Housing figures released Wednesday were good news for Florida, with prices and sales both increasing in August from a year earlier, according to statistics released by Florida Realtors, reports Michael Peltier of the News Service of Florida.
Sales of single family homes in Florida rose 10.8 percent in August from a year earlier while pending sales, those signed but not closed upon, jumped 40.2 percent from August 2011.Pending sales tend to close within 90 days.
Median price of homes sold also climbed but not as dramatically. Half of the Florida homes sold in August cost more than $147,000, the median increasing 5.8 percent from a year earlier.
While prices have risen, the inventory of available homes has dropped, a sign that prices may continue to rise as buyers compete for fewer homes on the market. There is now a 5.3 month inventory of homes, Florida Realtors Chief Economist John Tuccillo said in a statement released Wednesday with the statewide results.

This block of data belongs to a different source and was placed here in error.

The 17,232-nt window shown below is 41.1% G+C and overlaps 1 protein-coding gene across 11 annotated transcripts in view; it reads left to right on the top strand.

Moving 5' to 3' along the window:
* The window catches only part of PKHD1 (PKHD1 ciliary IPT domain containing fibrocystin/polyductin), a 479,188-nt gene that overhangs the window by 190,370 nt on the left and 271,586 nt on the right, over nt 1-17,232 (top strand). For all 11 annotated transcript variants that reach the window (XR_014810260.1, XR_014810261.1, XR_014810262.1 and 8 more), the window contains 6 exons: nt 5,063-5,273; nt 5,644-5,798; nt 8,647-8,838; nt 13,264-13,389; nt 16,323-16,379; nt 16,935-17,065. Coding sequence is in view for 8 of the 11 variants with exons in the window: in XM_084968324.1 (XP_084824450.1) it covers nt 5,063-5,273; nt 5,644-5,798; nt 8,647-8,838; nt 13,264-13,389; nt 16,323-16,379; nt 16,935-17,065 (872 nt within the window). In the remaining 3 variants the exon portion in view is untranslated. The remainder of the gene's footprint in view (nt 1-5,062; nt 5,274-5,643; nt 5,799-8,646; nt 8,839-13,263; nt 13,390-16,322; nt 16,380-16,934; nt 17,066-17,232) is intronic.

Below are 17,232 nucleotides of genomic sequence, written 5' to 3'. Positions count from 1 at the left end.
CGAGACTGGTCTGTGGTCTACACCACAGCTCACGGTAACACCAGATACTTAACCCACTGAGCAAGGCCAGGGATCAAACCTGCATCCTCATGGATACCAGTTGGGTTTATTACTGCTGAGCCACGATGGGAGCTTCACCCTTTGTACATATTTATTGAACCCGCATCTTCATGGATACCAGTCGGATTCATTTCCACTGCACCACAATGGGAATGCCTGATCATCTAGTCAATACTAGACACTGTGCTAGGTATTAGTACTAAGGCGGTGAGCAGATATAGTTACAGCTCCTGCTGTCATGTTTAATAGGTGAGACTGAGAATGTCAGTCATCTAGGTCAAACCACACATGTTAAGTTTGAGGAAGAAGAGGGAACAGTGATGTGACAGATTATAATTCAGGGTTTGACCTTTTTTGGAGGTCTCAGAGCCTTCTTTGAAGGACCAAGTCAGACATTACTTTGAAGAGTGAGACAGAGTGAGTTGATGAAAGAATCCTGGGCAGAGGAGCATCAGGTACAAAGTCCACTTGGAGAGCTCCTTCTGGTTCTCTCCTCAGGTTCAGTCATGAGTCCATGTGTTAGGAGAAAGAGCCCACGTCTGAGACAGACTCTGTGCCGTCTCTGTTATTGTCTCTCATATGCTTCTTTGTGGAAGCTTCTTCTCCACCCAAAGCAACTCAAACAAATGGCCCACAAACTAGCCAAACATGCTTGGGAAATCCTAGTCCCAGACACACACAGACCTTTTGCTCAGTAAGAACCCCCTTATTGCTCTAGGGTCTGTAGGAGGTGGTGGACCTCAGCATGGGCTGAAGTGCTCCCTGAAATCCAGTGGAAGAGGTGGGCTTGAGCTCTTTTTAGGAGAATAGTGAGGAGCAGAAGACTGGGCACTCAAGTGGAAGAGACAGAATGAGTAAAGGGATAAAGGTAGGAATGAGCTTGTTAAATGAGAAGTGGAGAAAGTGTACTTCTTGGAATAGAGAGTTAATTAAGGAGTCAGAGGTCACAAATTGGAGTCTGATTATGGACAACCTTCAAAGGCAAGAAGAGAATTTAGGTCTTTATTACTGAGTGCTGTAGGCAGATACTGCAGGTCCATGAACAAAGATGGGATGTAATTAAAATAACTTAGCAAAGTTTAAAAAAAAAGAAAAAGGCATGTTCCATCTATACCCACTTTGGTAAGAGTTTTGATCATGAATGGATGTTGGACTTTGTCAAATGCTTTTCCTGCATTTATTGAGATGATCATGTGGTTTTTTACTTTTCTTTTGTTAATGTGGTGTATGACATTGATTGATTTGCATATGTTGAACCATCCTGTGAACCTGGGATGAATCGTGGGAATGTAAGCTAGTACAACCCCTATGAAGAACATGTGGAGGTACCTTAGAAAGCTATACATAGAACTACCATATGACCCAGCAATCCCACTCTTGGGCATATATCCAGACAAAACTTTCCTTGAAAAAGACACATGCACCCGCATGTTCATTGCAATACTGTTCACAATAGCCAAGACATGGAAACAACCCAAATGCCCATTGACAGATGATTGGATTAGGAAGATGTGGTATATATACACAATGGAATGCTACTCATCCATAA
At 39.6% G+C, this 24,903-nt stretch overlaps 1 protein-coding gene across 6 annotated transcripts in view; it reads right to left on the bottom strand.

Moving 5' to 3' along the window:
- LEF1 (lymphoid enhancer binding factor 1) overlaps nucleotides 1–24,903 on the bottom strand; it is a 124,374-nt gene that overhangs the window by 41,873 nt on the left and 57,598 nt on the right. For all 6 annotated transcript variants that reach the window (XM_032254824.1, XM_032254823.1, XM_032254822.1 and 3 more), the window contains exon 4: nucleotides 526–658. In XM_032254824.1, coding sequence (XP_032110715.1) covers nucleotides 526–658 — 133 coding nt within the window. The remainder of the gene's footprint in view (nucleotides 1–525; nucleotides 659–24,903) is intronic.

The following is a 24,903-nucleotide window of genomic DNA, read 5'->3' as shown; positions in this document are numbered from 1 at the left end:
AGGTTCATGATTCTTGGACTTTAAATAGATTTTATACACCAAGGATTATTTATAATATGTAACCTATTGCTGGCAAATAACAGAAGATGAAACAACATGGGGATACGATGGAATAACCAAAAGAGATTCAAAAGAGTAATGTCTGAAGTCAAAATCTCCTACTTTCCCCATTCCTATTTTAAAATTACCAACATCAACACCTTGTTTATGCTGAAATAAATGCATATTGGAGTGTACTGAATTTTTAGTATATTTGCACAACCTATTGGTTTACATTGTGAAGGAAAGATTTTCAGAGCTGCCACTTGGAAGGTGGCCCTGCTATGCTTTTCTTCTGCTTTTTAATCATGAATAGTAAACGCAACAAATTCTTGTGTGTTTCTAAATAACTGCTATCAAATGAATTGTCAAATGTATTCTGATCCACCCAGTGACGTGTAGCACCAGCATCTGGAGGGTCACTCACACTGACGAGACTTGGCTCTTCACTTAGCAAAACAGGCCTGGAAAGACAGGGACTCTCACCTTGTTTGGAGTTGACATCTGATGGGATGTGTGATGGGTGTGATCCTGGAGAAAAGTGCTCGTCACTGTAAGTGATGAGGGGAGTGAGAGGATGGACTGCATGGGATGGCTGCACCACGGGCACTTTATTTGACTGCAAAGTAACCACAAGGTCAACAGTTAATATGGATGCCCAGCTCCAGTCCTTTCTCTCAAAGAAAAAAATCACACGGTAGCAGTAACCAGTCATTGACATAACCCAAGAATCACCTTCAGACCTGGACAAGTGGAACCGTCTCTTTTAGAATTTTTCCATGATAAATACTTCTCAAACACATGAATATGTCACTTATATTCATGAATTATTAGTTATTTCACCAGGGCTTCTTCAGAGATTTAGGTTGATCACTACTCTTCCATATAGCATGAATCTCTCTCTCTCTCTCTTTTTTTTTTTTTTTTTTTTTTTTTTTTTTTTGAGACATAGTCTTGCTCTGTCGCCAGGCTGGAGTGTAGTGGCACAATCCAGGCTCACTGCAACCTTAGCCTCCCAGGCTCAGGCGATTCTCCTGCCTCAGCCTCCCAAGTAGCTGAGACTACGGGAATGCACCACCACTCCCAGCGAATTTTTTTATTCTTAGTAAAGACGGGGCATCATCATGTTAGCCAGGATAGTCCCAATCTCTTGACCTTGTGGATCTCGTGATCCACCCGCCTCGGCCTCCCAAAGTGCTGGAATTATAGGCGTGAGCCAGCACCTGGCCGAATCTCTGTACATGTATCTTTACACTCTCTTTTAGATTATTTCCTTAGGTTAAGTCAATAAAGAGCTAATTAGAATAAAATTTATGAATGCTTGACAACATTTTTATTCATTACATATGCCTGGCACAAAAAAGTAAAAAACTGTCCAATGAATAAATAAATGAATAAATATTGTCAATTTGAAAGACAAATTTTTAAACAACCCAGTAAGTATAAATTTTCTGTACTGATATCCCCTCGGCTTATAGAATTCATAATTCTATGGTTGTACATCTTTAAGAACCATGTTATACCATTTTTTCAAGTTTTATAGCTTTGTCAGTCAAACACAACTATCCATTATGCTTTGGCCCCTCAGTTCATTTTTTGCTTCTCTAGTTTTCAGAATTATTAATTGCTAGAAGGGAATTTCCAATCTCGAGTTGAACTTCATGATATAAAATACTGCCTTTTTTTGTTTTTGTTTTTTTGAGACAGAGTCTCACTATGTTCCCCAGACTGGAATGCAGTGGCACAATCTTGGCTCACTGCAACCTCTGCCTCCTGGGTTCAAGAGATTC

“Everything that should be going up is going up, and everything that should be going down is going down,” said Tuccillo. “After the six years of turmoil that we had, it’s good to see the trends strongly moving in the right direction.”
Florida’s experience in August mirrored national trends for the month though price gains were more moderate, according to figures put out by the National Association of Realtors.
Nationally, single family home sales rose 9.3 percent in August from a year ago. The national median price for all housing types was $187,400 in August, up 9.5 percent from a year ago.
In the South, existing-home sales in August rose 7.3 percent from July and were 11.1 percent above August of 2011. The median price in the region was $160,100, up 6.5 percent from a year ago.
“The housing market is steadily recovering with consistent increases in both home sales and median prices,” said NAR chief economist Lawrence Yun. “More buyers are taking advantage of excellent housing affordability conditions.”
Buyers who can get credit are also benefiting. Freddie Mac, reports that the interest rate for a 30-year fixed-rate mortgage averaged 3.60 percent in August 2012, lower than the 4.27 percent averaged a year earlier.
On Tuesday, Gov. Rick Scott pointed to strong housing sales as a sign the economy was getting back on its feet. While unemployment and job creation figures have shown mixed results and been interpreted differently, home sales have slowly but steadily continued to improve.